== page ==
Youth in Project Management

Our social and global obligation

One of the challenges facing the Project Management profession on a global and social scale is that we have an aging profession. Skills shortages and skills development are two phrases that are rarely mentioned in the same sentence. At one end of the scale, we have members with years of experience and skills, and these valuable skills will soon be lost to retirement. 

On the opposing end of the scale, we have very few members entering the profession, with little or no experience. Those under 35 years of age are not widely represented in our profession. We as a profession have to then ask, do we understand what this means for the future of our profession, and in turn our businesses, and what we can do to decrease this skills shortage?

Based on Australian Institute of Project Management (AIPM) membership data, the peak age of membership is approximately 45 years of age. There are two other peaks in the membership data, members born between 1951 and 1960, and 1971 and 1980. There are very few members (less than 500) born between 1981 and 1990.

Some further observations regarding the project management industry are as follows:

  • You do not need a degree/certificate to become a project manager
  • There are a number of pathways to becoming a project manager but there is not one clear career path
  • Much has been spoken and written about the skills gap/shortage of skilled people
  • Lack of knowledge is not the issue, lack of experience is
  • Training will provide knowledge but not necessarily the skills, the skills of project managers are gained by experience, not training

Currently, there is little or no encouragement for youth in project management to join AIPM. There is no specific Special Interest Group or forums to encourage discussion about youth in project management.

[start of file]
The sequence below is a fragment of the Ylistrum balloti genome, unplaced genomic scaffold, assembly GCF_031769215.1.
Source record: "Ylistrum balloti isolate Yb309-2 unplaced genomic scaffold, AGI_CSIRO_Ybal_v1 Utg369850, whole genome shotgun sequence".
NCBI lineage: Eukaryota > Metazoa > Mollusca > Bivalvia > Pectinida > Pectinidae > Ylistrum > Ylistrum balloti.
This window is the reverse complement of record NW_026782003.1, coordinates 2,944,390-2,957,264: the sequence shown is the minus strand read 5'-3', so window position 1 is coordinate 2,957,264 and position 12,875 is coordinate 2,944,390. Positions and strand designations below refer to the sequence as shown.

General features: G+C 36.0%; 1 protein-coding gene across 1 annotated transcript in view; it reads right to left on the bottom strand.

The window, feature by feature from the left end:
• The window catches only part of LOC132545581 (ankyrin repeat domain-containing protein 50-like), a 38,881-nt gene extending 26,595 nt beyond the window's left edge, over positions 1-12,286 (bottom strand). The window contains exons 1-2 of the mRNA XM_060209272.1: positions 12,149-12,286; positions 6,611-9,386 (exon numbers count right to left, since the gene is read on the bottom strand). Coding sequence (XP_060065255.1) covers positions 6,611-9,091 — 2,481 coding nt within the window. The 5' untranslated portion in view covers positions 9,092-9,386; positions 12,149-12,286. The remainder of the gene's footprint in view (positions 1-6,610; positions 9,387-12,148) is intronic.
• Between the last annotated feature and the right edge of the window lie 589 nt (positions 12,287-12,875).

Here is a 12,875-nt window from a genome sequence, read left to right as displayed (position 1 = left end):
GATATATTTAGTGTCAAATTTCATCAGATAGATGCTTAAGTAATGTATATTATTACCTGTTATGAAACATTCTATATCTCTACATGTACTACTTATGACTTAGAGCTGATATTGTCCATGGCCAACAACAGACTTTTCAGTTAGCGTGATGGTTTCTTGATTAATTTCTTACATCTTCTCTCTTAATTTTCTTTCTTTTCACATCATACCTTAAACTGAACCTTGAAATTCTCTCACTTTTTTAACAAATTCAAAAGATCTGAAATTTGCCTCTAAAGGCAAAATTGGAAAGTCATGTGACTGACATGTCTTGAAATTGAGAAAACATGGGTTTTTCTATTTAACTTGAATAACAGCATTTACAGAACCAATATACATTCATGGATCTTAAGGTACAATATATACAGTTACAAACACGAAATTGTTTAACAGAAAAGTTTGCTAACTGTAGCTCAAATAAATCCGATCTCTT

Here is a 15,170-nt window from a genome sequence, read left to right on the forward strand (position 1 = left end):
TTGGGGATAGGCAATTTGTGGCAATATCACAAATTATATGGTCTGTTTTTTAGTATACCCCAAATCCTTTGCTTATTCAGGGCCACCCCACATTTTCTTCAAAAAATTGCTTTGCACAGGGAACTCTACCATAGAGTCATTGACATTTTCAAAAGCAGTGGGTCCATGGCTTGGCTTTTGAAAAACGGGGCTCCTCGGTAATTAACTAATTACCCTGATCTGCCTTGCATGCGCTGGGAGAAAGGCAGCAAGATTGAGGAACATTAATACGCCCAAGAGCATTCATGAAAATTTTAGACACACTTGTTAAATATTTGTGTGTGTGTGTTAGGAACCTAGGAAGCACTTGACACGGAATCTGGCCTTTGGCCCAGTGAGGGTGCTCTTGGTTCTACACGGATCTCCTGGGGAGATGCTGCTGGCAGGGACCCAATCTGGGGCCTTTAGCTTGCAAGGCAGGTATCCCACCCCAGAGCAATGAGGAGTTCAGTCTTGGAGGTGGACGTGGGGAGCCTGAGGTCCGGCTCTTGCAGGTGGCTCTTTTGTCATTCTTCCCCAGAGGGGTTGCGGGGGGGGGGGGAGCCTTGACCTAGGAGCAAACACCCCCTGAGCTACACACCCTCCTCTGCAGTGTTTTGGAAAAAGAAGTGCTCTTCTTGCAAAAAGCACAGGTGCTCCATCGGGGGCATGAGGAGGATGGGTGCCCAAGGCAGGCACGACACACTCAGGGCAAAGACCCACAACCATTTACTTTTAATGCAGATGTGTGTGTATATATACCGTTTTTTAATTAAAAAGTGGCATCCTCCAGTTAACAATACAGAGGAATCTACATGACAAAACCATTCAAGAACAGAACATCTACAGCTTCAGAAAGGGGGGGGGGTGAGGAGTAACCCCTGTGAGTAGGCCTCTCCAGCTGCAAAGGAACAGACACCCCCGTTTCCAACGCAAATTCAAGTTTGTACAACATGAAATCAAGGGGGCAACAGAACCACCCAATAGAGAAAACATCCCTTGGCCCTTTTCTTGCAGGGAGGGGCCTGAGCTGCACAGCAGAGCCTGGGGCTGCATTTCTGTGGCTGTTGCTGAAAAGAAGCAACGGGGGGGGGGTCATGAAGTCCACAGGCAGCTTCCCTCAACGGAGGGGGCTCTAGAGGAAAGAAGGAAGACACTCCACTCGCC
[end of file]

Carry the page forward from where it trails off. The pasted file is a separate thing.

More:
Prior to making changes to promote youth to join AIPM, we first need to analyse how younger employees are different in their approach to work and the project management profession. Younger employees approach work differently:

  • Engagement and interest is important
  • Technologically savvy
  • Unafraid to challenge the organisation establishment / norm / managers (which can be interpreted as a lack of respect)
  • Ask questions because they want to learn
  • Mutual respect is fundamental, it is earned and you get respect by leading by example and giving respect first
  • Experience in different work environments (as a result of job hopping)
  • Must be stimulated/engaged = junkies
  • The busier they are = the more productive they are
  • Challenging = “why” = because they want to understand how what they are being asked to do fits into the bigger picture

In addition to the differences above, younger project managers:

  • Have specific PM qualifications
  • PM is pursued as a discipline and a career choice
  • Training and qualifications are quite high
  • Strong knowledge base (due to changing roles)

Businesses need to encourage youth in project management by taking the following approach:

Start now – plan for the future by planning today. Take the long term view, don’t just purchase or you may perish. Think about how to grow your capabilities without having to access the market for project managers. What blend of skill development and accreditation does your organisation want?

  • Hands on practical experience
  • Formal training
  • Mentoring/Coaching
  • Developing an organization that is inclusive of everyone
  • Consider how you manage
  • Not advocating that we move younger staff into specialist roles without foundation skills and experience

Consider a 3-pronged approach to increasing knowledge:

  • On job experience
  • Mentor
  • Coach
  • Capture and share seasoned PM experience
  • Formal methodologies or training – process increases opportunities for quality outcomes
  • Management styles
  • Understand what makes the younger PM tick
  • All Talk No Action management styles won’t work
  • Pessimism and criticism will have youth Project Managers running a mile
  • Emotional Intelligence and how it exists in your organisation
  • Distinguishing star performers and place them on a career path

Our responsibility to our profession starts with the development of youth for the future projects. This is an issue both globally and locally and this presentation asks honestly – what have you done recently to encourage youth for your profession and your business.

Lisa Twyford

Lisa Twyford

At the start of my career, I learned quickly that many organisations were full of good intentions, but all too often lacking the skills and know-how to execute effectively. That’s why I founded clear decisions™ over 12 years ago. My vision was simple, I had a desire to help businesses and their people move through change projects with great success.

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